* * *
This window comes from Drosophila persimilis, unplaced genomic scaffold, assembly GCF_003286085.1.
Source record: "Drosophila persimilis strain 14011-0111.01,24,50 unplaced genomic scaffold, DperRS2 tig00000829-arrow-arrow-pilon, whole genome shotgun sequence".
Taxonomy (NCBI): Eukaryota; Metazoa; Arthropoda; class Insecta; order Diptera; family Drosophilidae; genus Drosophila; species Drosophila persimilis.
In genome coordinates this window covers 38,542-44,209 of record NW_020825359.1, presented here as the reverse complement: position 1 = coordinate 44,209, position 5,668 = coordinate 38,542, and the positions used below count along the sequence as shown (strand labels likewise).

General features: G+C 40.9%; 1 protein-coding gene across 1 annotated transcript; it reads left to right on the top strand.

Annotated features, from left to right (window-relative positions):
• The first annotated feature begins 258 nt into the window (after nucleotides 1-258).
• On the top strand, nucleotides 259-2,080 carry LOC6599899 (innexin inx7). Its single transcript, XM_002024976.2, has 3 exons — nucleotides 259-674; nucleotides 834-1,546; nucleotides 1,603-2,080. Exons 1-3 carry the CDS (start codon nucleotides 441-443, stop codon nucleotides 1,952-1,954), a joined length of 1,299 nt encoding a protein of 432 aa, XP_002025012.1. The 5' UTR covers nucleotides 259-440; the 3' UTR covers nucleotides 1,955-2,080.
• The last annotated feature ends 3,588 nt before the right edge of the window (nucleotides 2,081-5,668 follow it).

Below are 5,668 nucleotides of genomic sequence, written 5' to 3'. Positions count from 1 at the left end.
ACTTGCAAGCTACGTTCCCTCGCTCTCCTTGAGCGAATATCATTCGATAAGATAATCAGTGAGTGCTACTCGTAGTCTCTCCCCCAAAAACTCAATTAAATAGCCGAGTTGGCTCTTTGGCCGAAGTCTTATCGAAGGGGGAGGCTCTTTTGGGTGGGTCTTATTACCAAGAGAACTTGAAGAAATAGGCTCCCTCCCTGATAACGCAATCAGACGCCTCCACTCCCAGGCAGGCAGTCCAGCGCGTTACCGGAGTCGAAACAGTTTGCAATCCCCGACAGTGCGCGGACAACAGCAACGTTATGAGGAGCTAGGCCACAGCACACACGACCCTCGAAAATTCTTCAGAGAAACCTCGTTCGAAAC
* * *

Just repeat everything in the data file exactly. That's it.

This window comes from Drosophila persimilis, unplaced genomic scaffold, assembly GCF_003286085.1.
Source record: "Drosophila persimilis strain 14011-0111.01,24,50 unplaced genomic scaffold, DperRS2 tig00000829-arrow-arrow-pilon, whole genome shotgun sequence".
Taxonomy (NCBI): Eukaryota; Metazoa; Arthropoda; class Insecta; order Diptera; family Drosophilidae; genus Drosophila; species Drosophila persimilis.
In genome coordinates this window covers 38,542-44,209 of record NW_020825359.1, presented here as the reverse complement: position 1 = coordinate 44,209, position 5,668 = coordinate 38,542, and the positions used below count along the sequence as shown (strand labels likewise).

General features: G+C 40.9%; 1 protein-coding gene across 1 annotated transcript; it reads left to right on the top strand.

Annotated features, from left to right (window-relative positions):
• The first annotated feature begins 258 nt into the window (after nucleotides 1-258).
• On the top strand, nucleotides 259-2,080 carry LOC6599899 (innexin inx7). Its single transcript, XM_002024976.2, has 3 exons — nucleotides 259-674; nucleotides 834-1,546; nucleotides 1,603-2,080. Exons 1-3 carry the CDS (start codon nucleotides 441-443, stop codon nucleotides 1,952-1,954), a joined length of 1,299 nt encoding a protein of 432 aa, XP_002025012.1. The 5' UTR covers nucleotides 259-440; the 3' UTR covers nucleotides 1,955-2,080.
• The last annotated feature ends 3,588 nt before the right edge of the window (nucleotides 2,081-5,668 follow it).

Below are 5,668 nucleotides of genomic sequence, written 5' to 3'. Positions count from 1 at the left end.
ACTTGCAAGCTACGTTCCCTCGCTCTCCTTGAGCGAATATCATTCGATAAGATAATCAGTGAGTGCTACTCGTAGTCTCTCCCCCAAAAACTCAATTAAATAGCCGAGTTGGCTCTTTGGCCGAAGTCTTATCGAAGGGGGAGGCTCTTTTGGGTGGGTCTTATTACCAAGAGAACTTGAAGAAATAGGCTCCCTCCCTGATAACGCAATCAGACGCCTCCACTCCCAGGCAGGCAGTCCAGCGCGTTACCGGAGTCGAAACAGTTTGCAATCCCCGACAGTGCGCGGACAACAGCAACGTTATGAGGAGCTAGGCCACAGCACACACGACCCTCGAAAATTCTTCAGAGAAACCTCGTTCGAAAC